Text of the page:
Prufrock's Wargaming Blog

Prufrock's Wargaming Blog

Friday, February 24, 2012

Ancients Campaign Rules: Economy.

Way back in 2007 I cobbled together a set of rules intended to link the strategic level game Pax Romana with Commands and Colors: Ancients in a grand campaign.  Of course, I made the rules far too complicated and could never get anyone interested in playing them, so they got put on the backburner.

But having recently had my interest piqued by posts around the traps and by participation in a multiplayer sci-fi campaign being run by a fellow blogger, I've decided that my next project should be to develop a game that combines a multiplayer strategic overview suitable for umpired email play and a zoom-in tactical game, with the latter quick enough to be completed in the time it takes to play a couple of matches of tic-tac-toe.

I have the tactical game mostly organised, so I'm now thinking about how to get the strategic game sorted out.

I want there to be diplomacy, conquest, a simple civ-building aspect, an economic structure, and multiple ways to gain victory points.

The economic engine will connect the various parts of the game together, so the first thing - and the subject of this post - is to get that right.

Income will be derived from towns, cities, province control and control of special areas.  As a rough guide, a city should generate enough income to keep an army in the field.

Supply will come from province control.  One home province should generate enough supply for one army; two secondary provinces should provide enough for another.  I'm thinking that it should cost progressively more in supplies to maintain armies that are farther afield.

It will cost money to build outposts, towns, and cities, with the idea being that it will take around three turns of income to recoup the initial build costs.

Income sources:

1 talent for each town controlled.
1 talent for each province controlled.
1 talent for each region controlled, where a region comprises all the provinces within a particular area, such as Italy, Iberia, etc.
1 extra talent for control of especially wealthy provinces.
2 talents for each city controlled.


1 talent to build an outpost.
1 talent to pay for the upkeep of an existing army.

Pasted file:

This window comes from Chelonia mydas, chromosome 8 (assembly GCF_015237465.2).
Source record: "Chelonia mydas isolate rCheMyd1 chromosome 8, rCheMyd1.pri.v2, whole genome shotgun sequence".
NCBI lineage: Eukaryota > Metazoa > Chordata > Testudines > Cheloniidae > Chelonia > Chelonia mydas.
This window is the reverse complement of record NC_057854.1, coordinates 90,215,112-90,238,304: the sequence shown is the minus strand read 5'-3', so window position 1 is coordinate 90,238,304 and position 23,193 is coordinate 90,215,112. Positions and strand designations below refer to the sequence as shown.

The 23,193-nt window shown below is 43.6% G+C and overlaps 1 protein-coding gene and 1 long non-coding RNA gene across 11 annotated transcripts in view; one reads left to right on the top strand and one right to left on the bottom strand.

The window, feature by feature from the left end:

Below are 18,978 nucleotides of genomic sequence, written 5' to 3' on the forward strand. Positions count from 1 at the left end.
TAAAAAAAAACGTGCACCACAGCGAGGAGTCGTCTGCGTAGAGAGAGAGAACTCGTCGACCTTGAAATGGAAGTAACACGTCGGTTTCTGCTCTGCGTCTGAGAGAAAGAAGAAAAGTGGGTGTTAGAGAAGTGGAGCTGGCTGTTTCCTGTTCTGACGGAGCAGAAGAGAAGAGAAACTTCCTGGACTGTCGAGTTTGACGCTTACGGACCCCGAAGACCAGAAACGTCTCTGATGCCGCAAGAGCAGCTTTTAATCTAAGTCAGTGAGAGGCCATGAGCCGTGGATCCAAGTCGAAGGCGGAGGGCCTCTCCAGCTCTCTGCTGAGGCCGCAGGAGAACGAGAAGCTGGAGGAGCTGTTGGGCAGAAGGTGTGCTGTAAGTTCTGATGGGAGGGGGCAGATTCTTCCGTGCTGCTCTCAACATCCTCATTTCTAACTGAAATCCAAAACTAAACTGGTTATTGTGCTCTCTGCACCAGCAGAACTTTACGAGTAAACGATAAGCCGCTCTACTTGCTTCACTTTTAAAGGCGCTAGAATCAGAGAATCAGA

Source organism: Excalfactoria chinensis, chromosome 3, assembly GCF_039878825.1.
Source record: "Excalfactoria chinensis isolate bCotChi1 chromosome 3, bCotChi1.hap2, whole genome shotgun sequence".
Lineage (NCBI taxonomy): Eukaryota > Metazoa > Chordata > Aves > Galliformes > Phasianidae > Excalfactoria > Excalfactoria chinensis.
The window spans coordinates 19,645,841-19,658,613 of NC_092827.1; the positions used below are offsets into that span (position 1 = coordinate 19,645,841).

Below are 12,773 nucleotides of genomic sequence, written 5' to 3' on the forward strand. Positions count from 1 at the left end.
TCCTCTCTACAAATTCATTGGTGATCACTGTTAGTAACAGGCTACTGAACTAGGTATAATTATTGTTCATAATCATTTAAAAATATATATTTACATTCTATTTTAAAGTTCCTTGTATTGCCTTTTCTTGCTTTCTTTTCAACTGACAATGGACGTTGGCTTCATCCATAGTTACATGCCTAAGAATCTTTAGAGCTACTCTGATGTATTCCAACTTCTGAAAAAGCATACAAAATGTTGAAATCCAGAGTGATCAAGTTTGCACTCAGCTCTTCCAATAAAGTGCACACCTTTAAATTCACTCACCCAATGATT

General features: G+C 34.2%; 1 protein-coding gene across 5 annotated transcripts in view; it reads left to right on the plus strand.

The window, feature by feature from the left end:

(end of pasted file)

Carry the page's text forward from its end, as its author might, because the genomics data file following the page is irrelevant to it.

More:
1 talent to raise reinforcements for an army or fleet.
1 talent to fund a campaign into unfriendly territory.
2 talents to raise a new army or fleet.
2 talents to pay for the upkeep of a fleet.
2 talents to convert an outpost into a town.
4 talents to convert a town into a city.

Supply sources:

1 supply per province.
1 extra supply for especially bountiful provinces.
1 extra supply for ravaging a province.
1 supply per city
2 supplies per home province.

Supply expenditure:

1 supply to upkeep a fleet.
2 supplies to upkeep an army, with 1 extra supply for every two provinces it is distant from a home region.

As an example, a player controlling an Italy made up of three provinces would gain 2 talents from Rome, 3 talents for the 3 provinces, and 1 talent for controlling all provinces in the region.  These 6 talents would pay for the upkeep of two armies, would allow 1 talent to fund a campaign, and would allow 3 talents to be invested in town, fleet, or army building.

That player would receive 1 supply from the city, 2 from the province of Rome, and 2 more from the other two provinces in Italy for a total of 5.  4 of these would be spent on army upkeep and 1 could be spent to fund an army campaigning outside Italy.

The phases of the turn are as follows, with with income/payment phases bolded:

1) Collect supplies and income and pay upkeep.
2) Recruitment and campaign funding phase.
3) Movement phase.
4) Civ build phase.
5) Victory point phase.

And repeat.

So there we have the economic basis, though it will no doubt be tweaked as I go...


  1. I've got some ancient campaign rules on the blog that deal with food and gold. You might find somw useful stuff there.

    There;s also some updates on the campaign to date.

  2. Phil, your campaign helped plant the seed. I hadn't seen that you'd posted the rules though, so it was good to take a look at those. Thanks for the heads up!



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